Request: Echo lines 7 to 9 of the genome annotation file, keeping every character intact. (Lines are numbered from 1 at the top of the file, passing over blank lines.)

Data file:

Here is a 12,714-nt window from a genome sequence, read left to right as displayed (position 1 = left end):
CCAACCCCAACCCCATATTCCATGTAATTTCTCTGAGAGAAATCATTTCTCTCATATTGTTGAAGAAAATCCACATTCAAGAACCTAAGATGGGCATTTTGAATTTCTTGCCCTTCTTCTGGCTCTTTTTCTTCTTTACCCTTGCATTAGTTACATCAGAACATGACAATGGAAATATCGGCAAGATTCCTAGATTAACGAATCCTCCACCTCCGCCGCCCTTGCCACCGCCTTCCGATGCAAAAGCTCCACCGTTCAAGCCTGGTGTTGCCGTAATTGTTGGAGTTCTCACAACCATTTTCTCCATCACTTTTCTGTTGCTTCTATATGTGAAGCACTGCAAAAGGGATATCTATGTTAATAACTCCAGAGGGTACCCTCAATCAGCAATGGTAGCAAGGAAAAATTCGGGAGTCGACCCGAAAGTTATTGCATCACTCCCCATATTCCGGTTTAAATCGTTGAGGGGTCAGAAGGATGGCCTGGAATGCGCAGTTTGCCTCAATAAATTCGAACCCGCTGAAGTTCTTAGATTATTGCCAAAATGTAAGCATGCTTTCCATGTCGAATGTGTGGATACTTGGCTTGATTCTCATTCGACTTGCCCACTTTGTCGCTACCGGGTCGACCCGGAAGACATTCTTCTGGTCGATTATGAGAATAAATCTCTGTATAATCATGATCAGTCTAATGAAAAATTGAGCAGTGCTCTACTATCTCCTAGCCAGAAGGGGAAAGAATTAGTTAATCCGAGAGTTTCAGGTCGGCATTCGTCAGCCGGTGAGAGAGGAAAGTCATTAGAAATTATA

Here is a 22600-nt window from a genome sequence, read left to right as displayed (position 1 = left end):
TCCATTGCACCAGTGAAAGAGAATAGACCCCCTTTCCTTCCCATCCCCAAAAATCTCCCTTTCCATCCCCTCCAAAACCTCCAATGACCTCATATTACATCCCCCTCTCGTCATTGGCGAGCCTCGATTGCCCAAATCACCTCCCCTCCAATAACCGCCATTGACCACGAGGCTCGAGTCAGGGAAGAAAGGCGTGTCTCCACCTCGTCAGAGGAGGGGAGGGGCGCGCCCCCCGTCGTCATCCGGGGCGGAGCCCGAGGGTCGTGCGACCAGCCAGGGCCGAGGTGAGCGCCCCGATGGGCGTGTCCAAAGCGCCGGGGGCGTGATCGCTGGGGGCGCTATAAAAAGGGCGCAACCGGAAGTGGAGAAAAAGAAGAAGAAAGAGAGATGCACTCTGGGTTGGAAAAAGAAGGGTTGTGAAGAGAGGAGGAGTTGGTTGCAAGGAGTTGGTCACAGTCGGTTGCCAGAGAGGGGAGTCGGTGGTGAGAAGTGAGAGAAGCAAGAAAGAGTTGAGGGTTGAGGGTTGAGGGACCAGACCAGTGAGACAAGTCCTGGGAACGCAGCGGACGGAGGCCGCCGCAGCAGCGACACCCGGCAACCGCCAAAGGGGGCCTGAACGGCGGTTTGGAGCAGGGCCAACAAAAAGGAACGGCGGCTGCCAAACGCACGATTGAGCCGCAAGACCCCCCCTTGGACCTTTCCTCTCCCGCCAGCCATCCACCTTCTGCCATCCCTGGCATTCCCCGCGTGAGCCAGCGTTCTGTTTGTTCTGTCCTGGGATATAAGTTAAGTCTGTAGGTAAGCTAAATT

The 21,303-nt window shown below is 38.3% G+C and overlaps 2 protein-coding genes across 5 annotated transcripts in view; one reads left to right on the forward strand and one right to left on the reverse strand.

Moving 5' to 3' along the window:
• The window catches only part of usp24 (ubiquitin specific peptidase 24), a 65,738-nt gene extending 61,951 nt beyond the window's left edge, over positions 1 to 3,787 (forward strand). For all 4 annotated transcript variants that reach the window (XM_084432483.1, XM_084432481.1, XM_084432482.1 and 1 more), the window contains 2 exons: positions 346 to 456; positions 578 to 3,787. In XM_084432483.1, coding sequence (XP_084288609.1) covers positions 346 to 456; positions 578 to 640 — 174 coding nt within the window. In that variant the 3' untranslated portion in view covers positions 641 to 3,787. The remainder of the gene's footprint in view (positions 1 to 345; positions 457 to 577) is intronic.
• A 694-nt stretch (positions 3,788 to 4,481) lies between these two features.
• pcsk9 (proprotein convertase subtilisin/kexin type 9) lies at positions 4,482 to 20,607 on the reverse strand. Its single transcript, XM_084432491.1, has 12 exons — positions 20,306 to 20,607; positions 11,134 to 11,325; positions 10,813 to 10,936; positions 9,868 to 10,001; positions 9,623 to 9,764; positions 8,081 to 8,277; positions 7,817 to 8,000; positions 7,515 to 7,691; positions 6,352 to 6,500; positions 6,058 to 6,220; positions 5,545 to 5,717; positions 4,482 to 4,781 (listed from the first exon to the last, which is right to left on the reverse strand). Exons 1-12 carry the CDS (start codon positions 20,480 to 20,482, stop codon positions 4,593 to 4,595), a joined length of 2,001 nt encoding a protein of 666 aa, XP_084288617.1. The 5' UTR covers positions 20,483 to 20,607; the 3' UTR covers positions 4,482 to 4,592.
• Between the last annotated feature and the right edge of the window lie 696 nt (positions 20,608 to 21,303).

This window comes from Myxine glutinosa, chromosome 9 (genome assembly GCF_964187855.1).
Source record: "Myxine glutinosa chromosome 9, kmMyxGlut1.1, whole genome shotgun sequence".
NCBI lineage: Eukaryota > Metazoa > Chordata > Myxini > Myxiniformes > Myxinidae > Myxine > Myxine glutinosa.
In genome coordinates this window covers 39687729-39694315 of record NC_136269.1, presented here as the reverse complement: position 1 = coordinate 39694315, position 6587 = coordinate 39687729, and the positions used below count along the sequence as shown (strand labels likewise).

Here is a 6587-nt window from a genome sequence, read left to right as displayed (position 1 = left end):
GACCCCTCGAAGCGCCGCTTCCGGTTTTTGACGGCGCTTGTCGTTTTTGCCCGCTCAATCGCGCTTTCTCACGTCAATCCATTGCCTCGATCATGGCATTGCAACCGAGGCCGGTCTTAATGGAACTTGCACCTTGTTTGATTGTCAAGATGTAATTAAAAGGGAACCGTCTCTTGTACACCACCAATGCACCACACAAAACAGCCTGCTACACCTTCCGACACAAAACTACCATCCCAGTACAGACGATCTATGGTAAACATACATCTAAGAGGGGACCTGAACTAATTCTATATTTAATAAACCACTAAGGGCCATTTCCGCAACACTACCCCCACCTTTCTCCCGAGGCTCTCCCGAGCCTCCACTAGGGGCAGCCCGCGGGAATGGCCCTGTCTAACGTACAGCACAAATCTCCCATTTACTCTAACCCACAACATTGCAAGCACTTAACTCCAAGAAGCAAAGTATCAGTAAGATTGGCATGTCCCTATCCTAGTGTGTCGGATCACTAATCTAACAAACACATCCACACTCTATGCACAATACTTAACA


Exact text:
• The window catches only part of usp24 (ubiquitin specific peptidase 24), a 65,738-nt gene extending 61,951 nt beyond the window's left edge, over positions 1 to 3,787 (forward strand). For all 4 annotated transcript variants that reach the window (XM_084432483.1, XM_084432481.1, XM_084432482.1 and 1 more), the window contains 2 exons: positions 346 to 456; positions 578 to 3,787. In XM_084432483.1, coding sequence (XP_084288609.1) covers positions 346 to 456; positions 578 to 640 — 174 coding nt within the window. In that variant the 3' untranslated portion in view covers positions 641 to 3,787. The remainder of the gene's footprint in view (positions 1 to 345; positions 457 to 577) is intronic.
• A 694-nt stretch (positions 3,788 to 4,481) lies between these two features.
• pcsk9 (proprotein convertase subtilisin/kexin type 9) lies at positions 4,482 to 20,607 on the reverse strand. Its single transcript, XM_084432491.1, has 12 exons — positions 20,306 to 20,607; positions 11,134 to 11,325; positions 10,813 to 10,936; positions 9,868 to 10,001; positions 9,623 to 9,764; positions 8,081 to 8,277; positions 7,817 to 8,000; positions 7,515 to 7,691; positions 6,352 to 6,500; positions 6,058 to 6,220; positions 5,545 to 5,717; positions 4,482 to 4,781 (listed from the first exon to the last, which is right to left on the reverse strand). Exons 1-12 carry the CDS (start codon positions 20,480 to 20,482, stop codon positions 4,593 to 4,595), a joined length of 2,001 nt encoding a protein of 666 aa, XP_084288617.1. The 5' UTR covers positions 20,483 to 20,607; the 3' UTR covers positions 4,482 to 4,592.